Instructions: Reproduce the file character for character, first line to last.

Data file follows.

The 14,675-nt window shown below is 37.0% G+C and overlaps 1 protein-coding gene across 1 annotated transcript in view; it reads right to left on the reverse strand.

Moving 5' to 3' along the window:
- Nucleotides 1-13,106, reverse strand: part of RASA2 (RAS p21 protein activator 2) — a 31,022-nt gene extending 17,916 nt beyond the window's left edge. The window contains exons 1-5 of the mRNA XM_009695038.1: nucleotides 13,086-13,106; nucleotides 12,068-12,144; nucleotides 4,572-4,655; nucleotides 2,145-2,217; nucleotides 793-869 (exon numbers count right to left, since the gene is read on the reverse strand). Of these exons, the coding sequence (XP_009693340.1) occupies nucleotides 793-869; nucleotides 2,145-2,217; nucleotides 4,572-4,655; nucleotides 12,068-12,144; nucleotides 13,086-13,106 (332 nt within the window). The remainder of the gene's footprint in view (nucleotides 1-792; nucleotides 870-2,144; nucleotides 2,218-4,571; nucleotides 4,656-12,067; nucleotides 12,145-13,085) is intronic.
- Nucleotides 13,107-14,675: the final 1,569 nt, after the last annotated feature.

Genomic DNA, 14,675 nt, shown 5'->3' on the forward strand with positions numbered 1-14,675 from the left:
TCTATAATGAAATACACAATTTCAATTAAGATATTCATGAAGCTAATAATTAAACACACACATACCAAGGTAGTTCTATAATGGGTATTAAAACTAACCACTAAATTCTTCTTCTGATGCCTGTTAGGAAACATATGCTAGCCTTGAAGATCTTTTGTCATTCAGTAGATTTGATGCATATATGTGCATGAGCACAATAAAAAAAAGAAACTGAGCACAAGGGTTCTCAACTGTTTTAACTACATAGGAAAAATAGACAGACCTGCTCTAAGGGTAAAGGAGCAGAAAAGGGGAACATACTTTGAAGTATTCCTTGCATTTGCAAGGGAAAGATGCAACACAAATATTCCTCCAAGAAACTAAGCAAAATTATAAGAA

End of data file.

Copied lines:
The 14,675-nt window shown below is 37.0% G+C and overlaps 1 protein-coding gene across 1 annotated transcript in view; it reads right to left on the reverse strand.

Moving 5' to 3' along the window:
- Nucleotides 1-13,106, reverse strand: part of RASA2 (RAS p21 protein activator 2) — a 31,022-nt gene extending 17,916 nt beyond the window's left edge. The window contains exons 1-5 of the mRNA XM_009695038.1: nucleotides 13,086-13,106; nucleotides 12,068-12,144; nucleotides 4,572-4,655; nucleotides 2,145-2,217; nucleotides 793-869 (exon numbers count right to left, since the gene is read on the reverse strand). Of these exons, the coding sequence (XP_009693340.1) occupies nucleotides 793-869; nucleotides 2,145-2,217; nucleotides 4,572-4,655; nucleotides 12,068-12,144; nucleotides 13,086-13,106 (332 nt within the window). The remainder of the gene's footprint in view (nucleotides 1-792; nucleotides 870-2,144; nucleotides 2,218-4,571; nucleotides 4,656-12,067; nucleotides 12,145-13,085) is intronic.
- Nucleotides 13,107-14,675: the final 1,569 nt, after the last annotated feature.

Genomic DNA, 14,675 nt, shown 5'->3' on the forward strand with positions numbered 1-14,675 from the left:
TCTATAATGAAATACACAATTTCAATTAAGATATTCATGAAGCTAATAATTAAACACACACATACCAAGGTAGTTCTATAATGGGTATTAAAACTAACCACTAAATTCTTCTTCTGATGCCTGTTAGGAAACATATGCTAGCCTTGAAGATCTTTTGTCATTCAGTAGATTTGATGCATATATGTGCATGAGCACAATAAAAAAAAGAAACTGAGCACAAGGGTTCTCAACTGTTTTAACTACATAGGAAAAATAGACAGACCTGCTCTAAGGGTAAAGGAGCAGAAAAGGGGAACATACTTTGAAGTATTCCTTGCATTTGCAAGGGAAAGATGCAACACAAATATTCCTCCAAGAAACTAAGCAAAATTATAAGAA